In our work with a wide array of science and technology-based companies over the years, a question we increasingly hear from executives is, “are we spending the right amount on our Research and Development (R&D) efforts?” The answer to this fundamental business performance question is as individual as each company, but a critical component is always the counter question of “how will you know?” As with many other aspects of business, a good deal of that answer starts and ends with metrics, and even more importantly, selecting the right things to measure.
While it’s very common to track how much R&D costs, and what percentage of revenue it represents (“research intensity”), this time-honored metric doesn’t go very far in telling executives how productive their company’s research efforts actually are. To get at that much more relevant answer, it’s far more useful to track measures that tell you how well the resources you put into R&D are advancing your business objectives.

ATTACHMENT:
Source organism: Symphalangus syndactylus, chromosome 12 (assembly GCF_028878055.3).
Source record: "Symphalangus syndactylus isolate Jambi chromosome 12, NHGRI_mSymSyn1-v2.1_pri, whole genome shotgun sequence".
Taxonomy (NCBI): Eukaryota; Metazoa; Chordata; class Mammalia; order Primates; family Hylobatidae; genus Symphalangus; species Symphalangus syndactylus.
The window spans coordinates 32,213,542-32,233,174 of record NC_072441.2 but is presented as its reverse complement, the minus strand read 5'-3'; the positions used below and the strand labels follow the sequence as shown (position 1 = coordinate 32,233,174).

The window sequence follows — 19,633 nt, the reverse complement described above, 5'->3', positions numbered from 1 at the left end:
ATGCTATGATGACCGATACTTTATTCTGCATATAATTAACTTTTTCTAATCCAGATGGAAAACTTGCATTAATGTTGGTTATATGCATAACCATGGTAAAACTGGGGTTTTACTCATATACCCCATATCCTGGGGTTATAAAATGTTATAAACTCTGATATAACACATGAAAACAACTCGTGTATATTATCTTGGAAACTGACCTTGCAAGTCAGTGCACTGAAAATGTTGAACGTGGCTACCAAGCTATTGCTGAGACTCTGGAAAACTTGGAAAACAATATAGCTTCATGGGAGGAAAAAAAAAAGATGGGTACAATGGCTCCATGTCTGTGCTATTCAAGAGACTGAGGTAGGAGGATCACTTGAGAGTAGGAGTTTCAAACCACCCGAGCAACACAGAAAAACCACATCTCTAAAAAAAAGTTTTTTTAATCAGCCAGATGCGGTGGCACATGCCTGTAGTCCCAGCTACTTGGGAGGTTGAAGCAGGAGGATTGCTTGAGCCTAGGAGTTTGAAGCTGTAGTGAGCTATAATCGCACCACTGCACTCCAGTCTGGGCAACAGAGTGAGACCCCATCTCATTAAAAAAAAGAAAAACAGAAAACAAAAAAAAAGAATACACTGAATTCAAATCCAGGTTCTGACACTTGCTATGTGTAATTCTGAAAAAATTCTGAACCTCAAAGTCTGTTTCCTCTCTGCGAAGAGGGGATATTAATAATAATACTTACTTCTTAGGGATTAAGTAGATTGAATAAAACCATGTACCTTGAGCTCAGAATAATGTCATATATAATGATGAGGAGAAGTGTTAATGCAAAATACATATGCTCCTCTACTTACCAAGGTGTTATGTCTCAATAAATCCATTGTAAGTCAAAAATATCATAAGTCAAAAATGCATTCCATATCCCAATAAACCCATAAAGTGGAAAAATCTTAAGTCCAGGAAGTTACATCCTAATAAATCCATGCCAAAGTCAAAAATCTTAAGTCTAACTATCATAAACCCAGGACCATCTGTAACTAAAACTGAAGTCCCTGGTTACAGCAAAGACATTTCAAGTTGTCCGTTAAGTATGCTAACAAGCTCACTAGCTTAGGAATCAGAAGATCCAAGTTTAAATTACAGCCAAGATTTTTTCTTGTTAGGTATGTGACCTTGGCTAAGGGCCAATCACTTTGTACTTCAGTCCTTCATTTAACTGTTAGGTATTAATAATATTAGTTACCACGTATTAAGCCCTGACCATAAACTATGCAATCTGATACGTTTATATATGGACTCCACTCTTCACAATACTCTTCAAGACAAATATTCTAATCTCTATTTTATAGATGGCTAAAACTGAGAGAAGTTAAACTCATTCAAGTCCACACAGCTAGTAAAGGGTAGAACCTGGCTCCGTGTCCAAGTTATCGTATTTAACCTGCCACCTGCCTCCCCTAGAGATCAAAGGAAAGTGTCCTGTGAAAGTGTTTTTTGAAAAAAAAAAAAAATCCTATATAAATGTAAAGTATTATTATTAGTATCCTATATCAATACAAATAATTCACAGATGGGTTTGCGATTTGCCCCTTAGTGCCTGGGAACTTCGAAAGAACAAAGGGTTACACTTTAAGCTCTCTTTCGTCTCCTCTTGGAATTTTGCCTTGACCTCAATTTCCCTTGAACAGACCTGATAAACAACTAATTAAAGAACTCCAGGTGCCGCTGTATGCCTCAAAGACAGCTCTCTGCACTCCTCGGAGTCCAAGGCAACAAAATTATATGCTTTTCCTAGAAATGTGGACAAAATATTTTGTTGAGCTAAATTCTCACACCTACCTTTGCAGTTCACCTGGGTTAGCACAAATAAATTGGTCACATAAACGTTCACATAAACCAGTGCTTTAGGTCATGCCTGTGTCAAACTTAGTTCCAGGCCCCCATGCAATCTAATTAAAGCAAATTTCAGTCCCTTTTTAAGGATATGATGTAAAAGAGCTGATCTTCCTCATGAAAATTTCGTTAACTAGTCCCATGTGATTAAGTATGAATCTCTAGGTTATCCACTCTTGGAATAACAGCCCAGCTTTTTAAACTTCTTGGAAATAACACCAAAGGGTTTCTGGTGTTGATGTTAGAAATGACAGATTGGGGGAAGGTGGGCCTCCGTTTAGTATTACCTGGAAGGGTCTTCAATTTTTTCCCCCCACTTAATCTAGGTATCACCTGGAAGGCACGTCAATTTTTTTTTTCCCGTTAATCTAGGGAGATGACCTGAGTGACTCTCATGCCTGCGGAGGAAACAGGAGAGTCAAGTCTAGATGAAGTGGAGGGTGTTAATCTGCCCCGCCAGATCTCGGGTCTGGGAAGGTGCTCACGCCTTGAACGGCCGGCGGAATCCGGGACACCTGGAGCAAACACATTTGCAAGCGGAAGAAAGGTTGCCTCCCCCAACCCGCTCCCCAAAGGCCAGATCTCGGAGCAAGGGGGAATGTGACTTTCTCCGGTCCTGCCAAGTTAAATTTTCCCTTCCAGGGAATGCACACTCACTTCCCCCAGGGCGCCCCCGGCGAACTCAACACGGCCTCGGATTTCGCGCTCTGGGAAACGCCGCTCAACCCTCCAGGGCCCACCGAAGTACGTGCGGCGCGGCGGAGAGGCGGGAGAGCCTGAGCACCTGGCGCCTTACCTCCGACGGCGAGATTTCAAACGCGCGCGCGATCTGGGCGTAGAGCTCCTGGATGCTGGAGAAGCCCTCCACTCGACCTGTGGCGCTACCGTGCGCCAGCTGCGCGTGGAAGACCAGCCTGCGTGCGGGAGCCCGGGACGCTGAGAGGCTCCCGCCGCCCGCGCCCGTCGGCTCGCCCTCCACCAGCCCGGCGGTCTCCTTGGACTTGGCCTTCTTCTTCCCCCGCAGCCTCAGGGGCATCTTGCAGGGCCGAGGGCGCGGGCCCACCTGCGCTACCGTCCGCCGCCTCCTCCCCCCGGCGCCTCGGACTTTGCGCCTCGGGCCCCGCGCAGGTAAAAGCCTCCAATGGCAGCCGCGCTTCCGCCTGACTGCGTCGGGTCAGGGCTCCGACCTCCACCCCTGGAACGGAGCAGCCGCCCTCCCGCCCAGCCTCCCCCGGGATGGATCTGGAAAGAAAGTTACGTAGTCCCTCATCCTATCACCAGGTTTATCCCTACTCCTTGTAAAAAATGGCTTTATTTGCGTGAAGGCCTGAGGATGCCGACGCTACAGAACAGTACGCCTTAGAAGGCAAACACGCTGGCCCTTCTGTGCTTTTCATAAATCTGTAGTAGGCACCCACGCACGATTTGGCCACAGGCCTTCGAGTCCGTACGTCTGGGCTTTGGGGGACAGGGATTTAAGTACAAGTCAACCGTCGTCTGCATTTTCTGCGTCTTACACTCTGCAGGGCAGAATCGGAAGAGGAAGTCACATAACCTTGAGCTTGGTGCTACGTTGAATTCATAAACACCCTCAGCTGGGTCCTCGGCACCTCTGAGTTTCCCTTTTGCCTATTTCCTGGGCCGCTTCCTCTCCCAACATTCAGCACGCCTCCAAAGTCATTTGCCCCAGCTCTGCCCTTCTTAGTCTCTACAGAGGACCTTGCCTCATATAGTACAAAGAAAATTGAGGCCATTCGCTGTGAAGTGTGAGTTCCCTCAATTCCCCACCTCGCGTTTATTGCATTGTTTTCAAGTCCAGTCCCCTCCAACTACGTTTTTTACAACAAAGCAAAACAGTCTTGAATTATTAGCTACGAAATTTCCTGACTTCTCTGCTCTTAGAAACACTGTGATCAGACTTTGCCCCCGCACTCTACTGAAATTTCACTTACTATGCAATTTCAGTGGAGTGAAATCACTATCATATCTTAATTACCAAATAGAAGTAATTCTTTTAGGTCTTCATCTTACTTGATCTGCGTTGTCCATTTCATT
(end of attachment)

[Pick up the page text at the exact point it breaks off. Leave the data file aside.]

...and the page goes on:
This is one of the key points that Scott is quoted on in “Examining the ROI of R&D,” an article in the May/June 2011 issue of Chief Executive Magazine. The key is to ask not “I we spending the right amount on R&D,” but rather “is our R&D investment providing the business benefits that we want and need?” The clearer that the executive team is on the objectives they seek to accomplish through their R&D operation, and the more fully the people involved in R&D understand the business context and consequences of their efforts, the more likely it is that your return on R&D investment will contribute meaningfully to your company’s growth and profitability.